Crumpled Note:  One Moment There’s one thing from the Seabeck gathering which impacted me quite deeply, but about which I’ve really said nothing so far… the language of revolution. Much of this comes from a brief talk that Al Roxburgh gave on Wednesday morning, but for those who weren’t there, it also features in an article on the Allelon site (Page 3 in particular. It was also part of the subject matter for a walk around the mall with Papa Al and Brother Maynard. (Sara Jane dubbed it, Paparazzi Bill publicized it.) If this post is of interest, I recommend chasing down some of the longer explanations and discussions in the links I’ve provided. In the nature of the zen story which is told and retold orally in part because it is then shaped by the experience and understanding of the storyteller, here, mostly in my own retelling, is what I got, which I relate under the question with which Al opened his brief address at Seabeck: “How do cultures change?”

The Practice of Everyday Life In the 1960s in France, there was something of an uprising among students and workers… not quite major revolution, but enough of an uprising to take clear note of it. The French government sought understanding of what had happened, and after a number of experts had weighed in with their opinions, in 1974 they hired a Jesuit priest, Michel de Certeau to do a study (see his The Practice of Everyday Lifeoverview). de Certeau began to probe the everyday lives of ordinary people looking for the “silent laws” that were at work. He was convinced that ordinary folk who felt their lives were determined by forces beyond their capacity to name or control were creating spaces of resistance, and that in these spaces of resistance he would find key clues to the mechanics of cultural change. That is to say, de Certeau suspected and found that the source of cultural change is found in the everyday lives of ordinary people.

Believing that the “civic-speak”, or officially sanctioned expert explanations of events, neither named nor appreciated what was happening among ordinary people, he essentially began excavating the narratives and stories of everyday life, looking to find what was going on beneath the officially sanctioned narratives. His assumption was that people are never passively shaped or determined by the strategies of the systems in which they live or by the analysis of experts who produce the civic-speak meant to define and categorize them. (For de Certeau, “strategy” has a distinct technical meaning, as opposed to a “tactic”.)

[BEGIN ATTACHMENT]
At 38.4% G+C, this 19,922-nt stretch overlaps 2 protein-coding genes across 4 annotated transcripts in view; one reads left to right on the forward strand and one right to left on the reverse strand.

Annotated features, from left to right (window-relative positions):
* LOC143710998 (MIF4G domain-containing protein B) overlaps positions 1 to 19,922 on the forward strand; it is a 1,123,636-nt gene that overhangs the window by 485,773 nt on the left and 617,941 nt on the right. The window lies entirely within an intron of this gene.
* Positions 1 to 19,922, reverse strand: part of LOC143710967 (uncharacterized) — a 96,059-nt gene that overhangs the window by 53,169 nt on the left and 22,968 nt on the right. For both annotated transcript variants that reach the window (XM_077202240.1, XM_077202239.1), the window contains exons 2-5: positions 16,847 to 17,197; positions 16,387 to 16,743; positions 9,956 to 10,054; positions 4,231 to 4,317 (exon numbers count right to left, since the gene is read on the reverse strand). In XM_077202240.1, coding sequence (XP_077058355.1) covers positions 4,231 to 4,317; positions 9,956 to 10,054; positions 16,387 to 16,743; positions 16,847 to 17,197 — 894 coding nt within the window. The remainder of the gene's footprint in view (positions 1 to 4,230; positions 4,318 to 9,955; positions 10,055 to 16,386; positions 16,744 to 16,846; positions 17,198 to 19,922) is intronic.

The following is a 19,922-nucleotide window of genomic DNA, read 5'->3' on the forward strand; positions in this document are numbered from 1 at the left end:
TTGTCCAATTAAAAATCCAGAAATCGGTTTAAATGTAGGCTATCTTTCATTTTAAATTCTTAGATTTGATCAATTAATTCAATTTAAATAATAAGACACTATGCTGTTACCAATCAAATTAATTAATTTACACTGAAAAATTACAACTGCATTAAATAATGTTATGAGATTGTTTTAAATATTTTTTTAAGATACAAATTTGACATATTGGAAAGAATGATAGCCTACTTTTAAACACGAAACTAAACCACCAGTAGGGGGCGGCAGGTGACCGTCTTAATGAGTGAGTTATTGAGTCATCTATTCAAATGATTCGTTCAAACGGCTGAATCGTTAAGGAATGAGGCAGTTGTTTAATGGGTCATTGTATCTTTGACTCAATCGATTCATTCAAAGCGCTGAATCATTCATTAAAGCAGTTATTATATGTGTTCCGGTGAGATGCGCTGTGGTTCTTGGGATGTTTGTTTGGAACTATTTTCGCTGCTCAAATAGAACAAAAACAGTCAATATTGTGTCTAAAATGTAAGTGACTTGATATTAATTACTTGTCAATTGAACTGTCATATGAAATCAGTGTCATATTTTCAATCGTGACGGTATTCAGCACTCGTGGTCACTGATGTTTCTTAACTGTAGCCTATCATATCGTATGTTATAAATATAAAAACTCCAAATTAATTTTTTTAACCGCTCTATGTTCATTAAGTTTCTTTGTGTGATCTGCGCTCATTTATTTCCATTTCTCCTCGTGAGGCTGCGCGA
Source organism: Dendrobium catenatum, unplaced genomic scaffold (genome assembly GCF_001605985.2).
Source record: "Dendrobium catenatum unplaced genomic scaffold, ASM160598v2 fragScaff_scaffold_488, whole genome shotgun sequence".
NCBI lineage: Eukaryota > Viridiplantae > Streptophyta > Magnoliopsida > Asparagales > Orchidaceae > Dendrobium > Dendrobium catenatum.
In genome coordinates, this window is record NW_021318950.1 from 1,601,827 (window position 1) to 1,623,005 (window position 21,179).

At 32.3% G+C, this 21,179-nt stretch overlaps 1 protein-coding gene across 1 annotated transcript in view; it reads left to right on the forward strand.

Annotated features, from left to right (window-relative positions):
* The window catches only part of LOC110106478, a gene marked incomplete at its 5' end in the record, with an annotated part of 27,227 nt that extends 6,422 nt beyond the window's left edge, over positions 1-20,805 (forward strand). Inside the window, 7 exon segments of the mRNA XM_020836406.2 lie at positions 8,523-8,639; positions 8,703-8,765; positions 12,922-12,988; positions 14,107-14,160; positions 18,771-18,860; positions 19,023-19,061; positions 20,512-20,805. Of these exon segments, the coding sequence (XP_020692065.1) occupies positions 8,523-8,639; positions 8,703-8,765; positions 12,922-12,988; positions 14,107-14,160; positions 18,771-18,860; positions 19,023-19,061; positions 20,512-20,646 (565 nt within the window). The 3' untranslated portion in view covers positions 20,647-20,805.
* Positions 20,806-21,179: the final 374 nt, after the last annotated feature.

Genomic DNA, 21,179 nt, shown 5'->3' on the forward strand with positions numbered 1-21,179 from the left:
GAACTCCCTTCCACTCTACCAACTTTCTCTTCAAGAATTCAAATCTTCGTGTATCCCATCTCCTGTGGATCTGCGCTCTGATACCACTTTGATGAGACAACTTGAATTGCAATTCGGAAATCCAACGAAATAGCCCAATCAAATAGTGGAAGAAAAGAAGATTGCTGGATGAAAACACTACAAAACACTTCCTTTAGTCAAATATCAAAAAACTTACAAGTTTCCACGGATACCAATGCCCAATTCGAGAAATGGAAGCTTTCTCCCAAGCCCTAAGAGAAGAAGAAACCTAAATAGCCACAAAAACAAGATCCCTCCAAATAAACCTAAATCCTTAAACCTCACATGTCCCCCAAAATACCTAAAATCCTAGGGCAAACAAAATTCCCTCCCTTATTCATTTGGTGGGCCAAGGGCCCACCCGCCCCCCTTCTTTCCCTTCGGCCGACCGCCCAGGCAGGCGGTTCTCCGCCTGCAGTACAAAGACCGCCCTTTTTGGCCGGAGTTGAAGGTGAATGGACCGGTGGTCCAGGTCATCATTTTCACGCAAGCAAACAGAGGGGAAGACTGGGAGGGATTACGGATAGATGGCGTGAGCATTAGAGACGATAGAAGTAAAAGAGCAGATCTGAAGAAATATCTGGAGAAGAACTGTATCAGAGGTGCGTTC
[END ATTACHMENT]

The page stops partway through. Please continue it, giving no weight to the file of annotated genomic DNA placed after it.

The only way to unearth what he sought was by focusing on the “practices of everyday life” among ordinary people, to give language to these everyday practices, bring them to the fore for reflection as a means of naming what was happening in their lives. He came back from his digging with a series of examples to summarize his observations. He explained how people individualize mass culture, altering everything from utilitarian objects to street plans to rituals, laws and language, in order to take ownership of them. de Certeau described how, in coping with cultural, political and commercial systems and strategies over which they had no control and could not escape, ordinary folk would find ways of doing small things which meant little on their own, but collectively became a powerful engine of social change. He described a situation which occurs when a factory worker swipes a bit of material from the factory floor. He takes this bit of material and poaches some time in the shop to fashion something new from this material… not something which the factory produces, part of the industrial routine, but something of his own creation. He takes it home as a toy for his children or some instrument for his wife. De Certeau called this process “making do,” and observed that it is the natural result of people feeling that they are living inside a system which they cannot name, but feel that under its influence, they cannot control their own lives.